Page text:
Being a homeschool mom, I am constantly working to strengthen each child’s weakness and providing opportunities to build on each child’s strengths. If you have a strong math student, I hope these suggestions will inspire you to challenge your kids and help them fan the flame for learning math!



  1. Thanks for these thoughts! I’m working with my daughter on Level B right now; she just turned 5. She discovered the Two 5s and Make a 10 strategies on her own in the middle of Level A. She is able to derive all the basic addition facts and can mentally add two digit numbers with regrouping. I’m struggling, however, to skip through lessons. I worry about skipping over an important concept, but when the lessons are too easy she resists doing the work at all…but then I am left wondering if she knows it as well as I think she does. I’m trying not to push her because she is so young, but I also want to keep developing her skills. Right now we are taking a break from the book (she was not having fun with it…and she is so young) and only playing math games like Go to the Dump (to sums between 11-15) and addition war with three addends. My question is, how much should I worry about missing key concepts if I skip over lessons? When you say “zip through those lessons” do you mean do all parts or can I just pick parts of the lessons to teach or play the games?

    • Rachel Anderson says

      Hi, Emily.
      Thanks for your post! When children are young, they do have a shorter attention span. Throw in the fact that your daughter is learning so quickly – finding a balance between challenging her and not ‘missing’ something will be a little more trickier, as you well know. When you are ‘skipping through’ your lesson, in each lesson I would recommend only doing one or two equations from each section. If she does well, then move on to the next section. If she seems to not know the answer or is slow to find it (or doesn’t know it at all), then you can work through that section of the lesson.

      As far as determining whether your daughter is retaining the information, I would recommend that you secretly ‘quiz’ her through the day. For example, if your daughter is working on her addition strategies of 9, then periodically throughout the day ask her a quick equation – ‘What is 18 + 9?’. I did this with my kids. We made it a game. My children never knew when I was going to shout out an equation for them to solve. I would do it in unexpected times – like when the kids had just put a forkful of mashed potatoes in their math, while they were in the middle of reading a book, when I was cooking dinner. Sometimes, I would yell upstairs (like they were in trouble) and have them come to the top of the steps and then ask an equation. It usually made them giggle. There was a time when I even put equations with icing on top of their toaster strudel! Keeping math interesting and fun – while checking up on her – is a sure way to keep her from getting bored.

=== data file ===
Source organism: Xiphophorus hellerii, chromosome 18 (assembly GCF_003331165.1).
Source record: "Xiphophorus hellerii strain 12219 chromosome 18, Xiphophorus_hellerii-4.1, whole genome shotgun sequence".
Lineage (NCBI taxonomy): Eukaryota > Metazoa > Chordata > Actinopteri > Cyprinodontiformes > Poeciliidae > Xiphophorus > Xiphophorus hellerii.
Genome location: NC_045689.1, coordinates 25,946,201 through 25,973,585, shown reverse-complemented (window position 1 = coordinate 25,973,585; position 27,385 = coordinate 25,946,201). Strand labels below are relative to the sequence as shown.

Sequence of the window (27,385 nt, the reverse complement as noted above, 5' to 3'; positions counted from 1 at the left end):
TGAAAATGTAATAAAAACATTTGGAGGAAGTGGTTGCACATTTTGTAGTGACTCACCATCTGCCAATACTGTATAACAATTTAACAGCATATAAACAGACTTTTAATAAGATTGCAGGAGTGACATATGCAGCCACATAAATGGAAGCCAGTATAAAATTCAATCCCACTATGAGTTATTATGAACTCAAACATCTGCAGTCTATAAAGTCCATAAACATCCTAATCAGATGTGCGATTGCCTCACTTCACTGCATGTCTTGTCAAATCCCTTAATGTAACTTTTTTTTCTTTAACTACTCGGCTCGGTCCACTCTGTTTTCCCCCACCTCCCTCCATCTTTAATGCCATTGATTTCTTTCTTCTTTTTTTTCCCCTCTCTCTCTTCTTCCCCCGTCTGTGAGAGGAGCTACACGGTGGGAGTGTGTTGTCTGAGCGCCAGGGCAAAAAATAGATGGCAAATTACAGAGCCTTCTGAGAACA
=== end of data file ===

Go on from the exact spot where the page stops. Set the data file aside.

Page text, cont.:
And of course, keep up with the math card games! That will be very important for your daughter – especially since she is so young. She can continue to grow and learn facts and concepts without formal lessons.

      I am so excited to see your daughter progress over the next couple of years. Be sure to keep her hungry for more and keep us informed on how things are going! We want to support you during the struggles – AND – we also want to celebrate the victories!!!

      If you have any further questions, please do not hesitate to repost them here or email us directly at info@rightstartmath.com.


      • Thanks! Wondering if the Activities for the AL Abacus book, clock games, or fraction games books would have anything for her level in those books that I could add? Are those games different from the game book that was included with the manipulative set?

        • Rachel Anderson says

          The activities and games that are in the AL Abacus book, clock games, fraction games, etc. are all included in the curriculum – either in the Lesson Manuals or in the Math Card Games book. As you already have the curriculum, you should already have all the games for clocks and fractions. You can use the Level B Lesson Manual to help you teach your child to learn how to use the AL Abacus and understand the math concepts taught by using the abacus.

          As always, feel free to post here for further questions or you can email RightStart Math directly at info@rightstartmath.com.

          Have a great day!